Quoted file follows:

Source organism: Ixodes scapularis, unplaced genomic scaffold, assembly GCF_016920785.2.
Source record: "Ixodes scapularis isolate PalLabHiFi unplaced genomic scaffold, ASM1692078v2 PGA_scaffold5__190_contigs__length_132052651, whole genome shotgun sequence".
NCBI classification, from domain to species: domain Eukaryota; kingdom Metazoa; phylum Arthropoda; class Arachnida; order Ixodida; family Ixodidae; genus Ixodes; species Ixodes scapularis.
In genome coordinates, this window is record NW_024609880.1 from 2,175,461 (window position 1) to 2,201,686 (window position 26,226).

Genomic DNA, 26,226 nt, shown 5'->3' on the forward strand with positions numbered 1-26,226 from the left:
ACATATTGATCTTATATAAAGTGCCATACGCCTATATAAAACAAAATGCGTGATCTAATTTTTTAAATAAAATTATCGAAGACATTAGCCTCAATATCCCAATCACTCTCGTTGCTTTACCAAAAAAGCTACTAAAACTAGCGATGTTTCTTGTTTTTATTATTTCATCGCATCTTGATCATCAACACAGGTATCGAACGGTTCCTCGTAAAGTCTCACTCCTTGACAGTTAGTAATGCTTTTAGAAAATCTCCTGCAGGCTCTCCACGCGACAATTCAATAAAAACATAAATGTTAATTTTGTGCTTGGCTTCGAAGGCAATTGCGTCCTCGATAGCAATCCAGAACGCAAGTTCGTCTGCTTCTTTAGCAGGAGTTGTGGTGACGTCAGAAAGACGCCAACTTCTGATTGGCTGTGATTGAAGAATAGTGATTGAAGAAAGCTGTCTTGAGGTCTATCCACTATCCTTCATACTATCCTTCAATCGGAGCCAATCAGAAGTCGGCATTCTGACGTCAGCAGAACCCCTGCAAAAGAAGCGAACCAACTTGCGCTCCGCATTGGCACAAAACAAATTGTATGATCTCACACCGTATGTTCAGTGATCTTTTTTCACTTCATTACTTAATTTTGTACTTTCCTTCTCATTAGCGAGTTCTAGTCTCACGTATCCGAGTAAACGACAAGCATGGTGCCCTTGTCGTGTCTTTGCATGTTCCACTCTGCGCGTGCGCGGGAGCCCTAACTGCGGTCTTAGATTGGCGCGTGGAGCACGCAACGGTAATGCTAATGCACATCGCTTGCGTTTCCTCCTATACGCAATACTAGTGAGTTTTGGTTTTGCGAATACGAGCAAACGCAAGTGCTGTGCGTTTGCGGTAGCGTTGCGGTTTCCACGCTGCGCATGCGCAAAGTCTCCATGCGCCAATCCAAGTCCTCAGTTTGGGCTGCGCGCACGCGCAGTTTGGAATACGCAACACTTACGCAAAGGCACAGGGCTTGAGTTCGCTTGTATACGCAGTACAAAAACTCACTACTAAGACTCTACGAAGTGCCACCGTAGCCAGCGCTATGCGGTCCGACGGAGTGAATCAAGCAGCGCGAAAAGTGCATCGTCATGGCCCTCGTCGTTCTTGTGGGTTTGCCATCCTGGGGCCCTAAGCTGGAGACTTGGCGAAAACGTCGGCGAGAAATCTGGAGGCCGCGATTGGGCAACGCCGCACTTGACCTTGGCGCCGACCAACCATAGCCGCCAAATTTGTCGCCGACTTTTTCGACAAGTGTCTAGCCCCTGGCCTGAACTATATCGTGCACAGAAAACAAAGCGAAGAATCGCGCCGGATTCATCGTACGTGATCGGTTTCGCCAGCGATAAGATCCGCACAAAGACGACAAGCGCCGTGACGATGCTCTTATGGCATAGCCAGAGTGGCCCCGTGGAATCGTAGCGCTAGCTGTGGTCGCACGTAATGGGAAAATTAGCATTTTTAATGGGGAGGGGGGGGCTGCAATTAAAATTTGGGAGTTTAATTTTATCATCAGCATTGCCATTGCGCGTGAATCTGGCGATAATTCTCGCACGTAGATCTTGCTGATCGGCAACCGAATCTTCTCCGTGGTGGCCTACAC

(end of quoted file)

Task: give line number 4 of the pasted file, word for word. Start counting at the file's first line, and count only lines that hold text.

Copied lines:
In genome coordinates, this window is record NW_024609880.1 from 2,175,461 (window position 1) to 2,201,686 (window position 26,226).